[IMGCAP(1)]Scope creep—the enlargement of the job the CPA was hired for—can have both positive and negative implications for an accounting practice.
If things go right, it can enlarge the practice, build a bond with clients, cement a bond with the client and enhance the bottom line. But if things go wrong, it could result in the loss of the client, damage to the accountant’s reputation and an ugly lawsuit.
“Scope creep is off-the-cuff advice on steroids,” said Deborah Rood, risk control consulting director at CNA. “You may be playing golf with a client, and they say, ‘Hey, I was thinking about this investment. What do you think?’ If you give a flip answer, that’s one thing, but if you take a look at the prospectus and give your thoughts on it, that’s scope creep. Going from ‘off-the-cuff’ to scope creep involves more work.”
“When I was in practice I was constantly asked for off-the-cuff advice,” she said. “It was a constant battle to draw the line. When you’re thinking about a new or a continuing client, be aware whether scope creep is something they expect. Smaller clients tend to expect it as part of your full service. They don’t realize they’re asking for scope creep. They consider you their advisor, and they’d rather go to you before they would go to an attorney. You’re part of the team, whereas an attorney is not someone they deal with on a daily basis. And you want that advisor role.”
Rood said the CPA is largely responsible for controlling scope creep. “It’s the accountant’s responsibility to identify it and tell the client that this is not what you were engaged to do,” she said. “Tell them you need to get a new engagement letter, and there may be additional fees. That provides an easier way to bill for your very valuable services. It can be a new engagement letter or an addendum to the engagement letter, but get it in writing that you are providing that additional service. When you bill the client, just say clip the engagement letter onto the statement.”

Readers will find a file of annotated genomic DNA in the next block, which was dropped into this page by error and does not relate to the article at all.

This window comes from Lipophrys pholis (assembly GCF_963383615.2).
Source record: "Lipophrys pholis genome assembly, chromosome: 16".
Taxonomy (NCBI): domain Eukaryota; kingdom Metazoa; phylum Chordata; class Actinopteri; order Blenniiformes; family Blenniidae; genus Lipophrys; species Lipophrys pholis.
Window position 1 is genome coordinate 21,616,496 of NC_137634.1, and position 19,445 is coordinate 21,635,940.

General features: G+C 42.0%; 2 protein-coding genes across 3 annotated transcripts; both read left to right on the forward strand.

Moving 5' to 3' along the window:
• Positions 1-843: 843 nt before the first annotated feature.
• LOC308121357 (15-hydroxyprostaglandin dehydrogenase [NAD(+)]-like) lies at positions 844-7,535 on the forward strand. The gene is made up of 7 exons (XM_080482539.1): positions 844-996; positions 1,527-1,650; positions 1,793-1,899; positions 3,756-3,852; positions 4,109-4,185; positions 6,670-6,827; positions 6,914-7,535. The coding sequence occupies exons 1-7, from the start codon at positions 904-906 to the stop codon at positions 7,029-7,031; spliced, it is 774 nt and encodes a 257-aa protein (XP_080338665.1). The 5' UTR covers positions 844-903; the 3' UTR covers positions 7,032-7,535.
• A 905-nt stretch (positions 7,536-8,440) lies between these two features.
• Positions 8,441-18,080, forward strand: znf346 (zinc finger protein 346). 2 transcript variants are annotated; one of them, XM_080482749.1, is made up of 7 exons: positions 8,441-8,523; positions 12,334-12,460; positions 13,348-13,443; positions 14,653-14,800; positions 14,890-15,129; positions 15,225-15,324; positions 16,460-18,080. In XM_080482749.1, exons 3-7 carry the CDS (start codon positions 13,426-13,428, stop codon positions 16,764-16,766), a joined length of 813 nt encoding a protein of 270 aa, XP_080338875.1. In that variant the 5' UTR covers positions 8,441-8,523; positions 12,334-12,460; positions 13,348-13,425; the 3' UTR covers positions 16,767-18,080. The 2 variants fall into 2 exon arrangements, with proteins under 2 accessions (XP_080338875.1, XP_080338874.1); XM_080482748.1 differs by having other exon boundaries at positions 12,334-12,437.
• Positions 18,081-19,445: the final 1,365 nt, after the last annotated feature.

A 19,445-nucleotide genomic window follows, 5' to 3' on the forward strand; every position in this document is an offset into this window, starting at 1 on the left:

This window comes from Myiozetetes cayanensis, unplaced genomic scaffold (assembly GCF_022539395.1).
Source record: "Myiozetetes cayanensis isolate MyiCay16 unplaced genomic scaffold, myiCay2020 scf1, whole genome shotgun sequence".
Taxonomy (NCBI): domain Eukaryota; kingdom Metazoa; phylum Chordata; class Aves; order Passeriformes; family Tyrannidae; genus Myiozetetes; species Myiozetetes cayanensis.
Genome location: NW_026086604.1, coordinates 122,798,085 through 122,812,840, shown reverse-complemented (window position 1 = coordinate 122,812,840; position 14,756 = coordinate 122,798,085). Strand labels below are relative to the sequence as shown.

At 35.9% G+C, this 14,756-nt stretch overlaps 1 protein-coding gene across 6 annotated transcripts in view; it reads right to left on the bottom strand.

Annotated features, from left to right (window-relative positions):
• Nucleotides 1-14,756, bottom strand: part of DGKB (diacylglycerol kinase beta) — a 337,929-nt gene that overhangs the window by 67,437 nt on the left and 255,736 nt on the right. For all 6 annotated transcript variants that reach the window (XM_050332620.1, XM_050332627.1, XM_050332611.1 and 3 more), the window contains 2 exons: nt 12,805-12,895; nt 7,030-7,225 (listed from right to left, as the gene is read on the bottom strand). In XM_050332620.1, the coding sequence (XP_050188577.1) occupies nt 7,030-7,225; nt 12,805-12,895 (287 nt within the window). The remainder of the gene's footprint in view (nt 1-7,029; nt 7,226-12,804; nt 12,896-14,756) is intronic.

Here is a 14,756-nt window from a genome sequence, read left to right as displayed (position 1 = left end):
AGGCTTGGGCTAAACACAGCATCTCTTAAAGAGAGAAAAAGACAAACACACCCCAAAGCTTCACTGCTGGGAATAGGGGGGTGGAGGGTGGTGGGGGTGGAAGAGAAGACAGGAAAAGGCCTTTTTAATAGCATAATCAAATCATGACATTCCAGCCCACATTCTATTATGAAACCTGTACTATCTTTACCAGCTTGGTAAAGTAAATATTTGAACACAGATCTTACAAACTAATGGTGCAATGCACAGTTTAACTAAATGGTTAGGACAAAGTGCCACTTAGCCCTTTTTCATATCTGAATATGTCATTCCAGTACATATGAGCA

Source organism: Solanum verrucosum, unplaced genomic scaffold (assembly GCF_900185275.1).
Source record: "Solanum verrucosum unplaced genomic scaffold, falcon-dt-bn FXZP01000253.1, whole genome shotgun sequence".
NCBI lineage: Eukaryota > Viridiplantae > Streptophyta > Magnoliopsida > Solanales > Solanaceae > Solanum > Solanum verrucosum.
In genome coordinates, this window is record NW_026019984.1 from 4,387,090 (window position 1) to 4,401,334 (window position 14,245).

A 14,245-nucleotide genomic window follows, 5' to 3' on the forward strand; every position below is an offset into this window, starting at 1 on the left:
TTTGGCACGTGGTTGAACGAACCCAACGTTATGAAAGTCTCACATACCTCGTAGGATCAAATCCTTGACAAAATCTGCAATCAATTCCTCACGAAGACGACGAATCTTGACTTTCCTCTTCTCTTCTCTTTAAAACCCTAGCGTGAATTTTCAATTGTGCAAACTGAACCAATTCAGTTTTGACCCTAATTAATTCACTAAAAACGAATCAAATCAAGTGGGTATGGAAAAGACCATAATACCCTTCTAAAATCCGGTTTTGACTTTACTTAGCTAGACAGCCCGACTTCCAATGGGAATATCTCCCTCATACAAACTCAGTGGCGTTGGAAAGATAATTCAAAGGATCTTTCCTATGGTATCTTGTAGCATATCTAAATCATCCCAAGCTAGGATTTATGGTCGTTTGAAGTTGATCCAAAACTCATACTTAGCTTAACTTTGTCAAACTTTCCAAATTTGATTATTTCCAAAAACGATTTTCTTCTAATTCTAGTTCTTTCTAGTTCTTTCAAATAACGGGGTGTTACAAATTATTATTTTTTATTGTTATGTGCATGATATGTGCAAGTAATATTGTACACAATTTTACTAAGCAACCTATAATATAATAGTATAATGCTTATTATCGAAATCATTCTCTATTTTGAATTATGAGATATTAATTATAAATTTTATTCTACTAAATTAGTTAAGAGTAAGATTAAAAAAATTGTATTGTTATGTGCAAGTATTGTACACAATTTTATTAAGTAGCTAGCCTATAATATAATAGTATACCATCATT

“The scope of services in the engagement letter is the key,” Rood emphasized. “Suppose your client on the golf course says that they’re thinking of investing in a restaurant. They ask if you’ve had other clients do this, and how it has worked out. The engagement letter should say that you’ll review the prospectus and advise them on the tax implications. It should be clear that you’re not offering investment advice or assessing their entire portfolio based on their risk tolerance.”
“We had a CPA who was engaged in providing bookkeeping and tax services, and that was what he said in his engagement letter,” Rood said. “The client and the accountant developed a relationship, and he asked the CPA to review his portfolio on a quarterly basis. But the engagement letter was not amended, and no new engagement letter was made to provide for the additional services.”
“As often occurs, something bad happened,” she added. “In this case, the financial advisor had stolen $4 million from the client, and the CPA was sued. Our defense said that the engagement letter clearly stated the CPA was not responsible for detecting fraud. However, the plaintiff’s attorney argued that the engagement letter hadn’t been changed, was therefore inapplicable to a review of the client’s portfolio and therefore the responsibility clause did not apply.”
“We anticipated the cost of defense and the likelihood that the jury would find in favor of the client, and decided we did not want to go to trial because of the likelihood of losing,” she added. “Therefore we decided to settle.”
“The good news is that the CPA is in control,” said Rood. “If done correctly, the CPA can manage scope creep for their financial gain.”